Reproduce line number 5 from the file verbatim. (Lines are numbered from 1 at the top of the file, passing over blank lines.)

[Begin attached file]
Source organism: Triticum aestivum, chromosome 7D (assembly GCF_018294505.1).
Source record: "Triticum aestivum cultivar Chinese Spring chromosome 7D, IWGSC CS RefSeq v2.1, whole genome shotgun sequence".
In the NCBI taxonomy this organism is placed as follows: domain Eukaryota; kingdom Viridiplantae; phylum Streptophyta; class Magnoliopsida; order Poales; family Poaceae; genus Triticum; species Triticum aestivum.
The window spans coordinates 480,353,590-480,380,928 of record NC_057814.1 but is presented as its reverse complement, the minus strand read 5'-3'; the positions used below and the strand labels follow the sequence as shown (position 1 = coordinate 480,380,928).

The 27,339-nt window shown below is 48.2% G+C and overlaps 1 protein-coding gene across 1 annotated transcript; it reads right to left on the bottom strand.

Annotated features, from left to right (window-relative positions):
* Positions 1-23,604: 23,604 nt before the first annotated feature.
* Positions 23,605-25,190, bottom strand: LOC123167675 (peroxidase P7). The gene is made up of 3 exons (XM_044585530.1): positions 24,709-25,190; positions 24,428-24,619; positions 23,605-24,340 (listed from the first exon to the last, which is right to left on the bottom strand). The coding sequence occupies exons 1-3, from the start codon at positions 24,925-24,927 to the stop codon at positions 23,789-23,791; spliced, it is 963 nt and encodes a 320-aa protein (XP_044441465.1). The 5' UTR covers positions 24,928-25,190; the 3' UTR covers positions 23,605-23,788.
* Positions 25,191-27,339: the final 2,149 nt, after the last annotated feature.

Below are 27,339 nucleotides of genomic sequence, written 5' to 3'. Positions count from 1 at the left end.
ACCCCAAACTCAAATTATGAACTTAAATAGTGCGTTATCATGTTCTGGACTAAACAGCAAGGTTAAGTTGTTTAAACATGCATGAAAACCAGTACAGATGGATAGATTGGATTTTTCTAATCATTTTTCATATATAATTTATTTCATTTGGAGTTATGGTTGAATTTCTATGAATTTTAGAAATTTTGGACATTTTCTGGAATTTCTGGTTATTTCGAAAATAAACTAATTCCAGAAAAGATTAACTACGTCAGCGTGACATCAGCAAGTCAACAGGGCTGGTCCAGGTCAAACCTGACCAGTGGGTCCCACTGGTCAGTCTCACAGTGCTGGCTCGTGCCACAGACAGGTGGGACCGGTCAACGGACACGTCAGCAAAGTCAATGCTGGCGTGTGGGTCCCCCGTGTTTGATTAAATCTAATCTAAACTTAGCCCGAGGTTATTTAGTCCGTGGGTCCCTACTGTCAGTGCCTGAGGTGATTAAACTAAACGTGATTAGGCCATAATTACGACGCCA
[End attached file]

The 27,339-nt window shown below is 48.2% G+C and overlaps 1 protein-coding gene across 1 annotated transcript; it reads right to left on the bottom strand.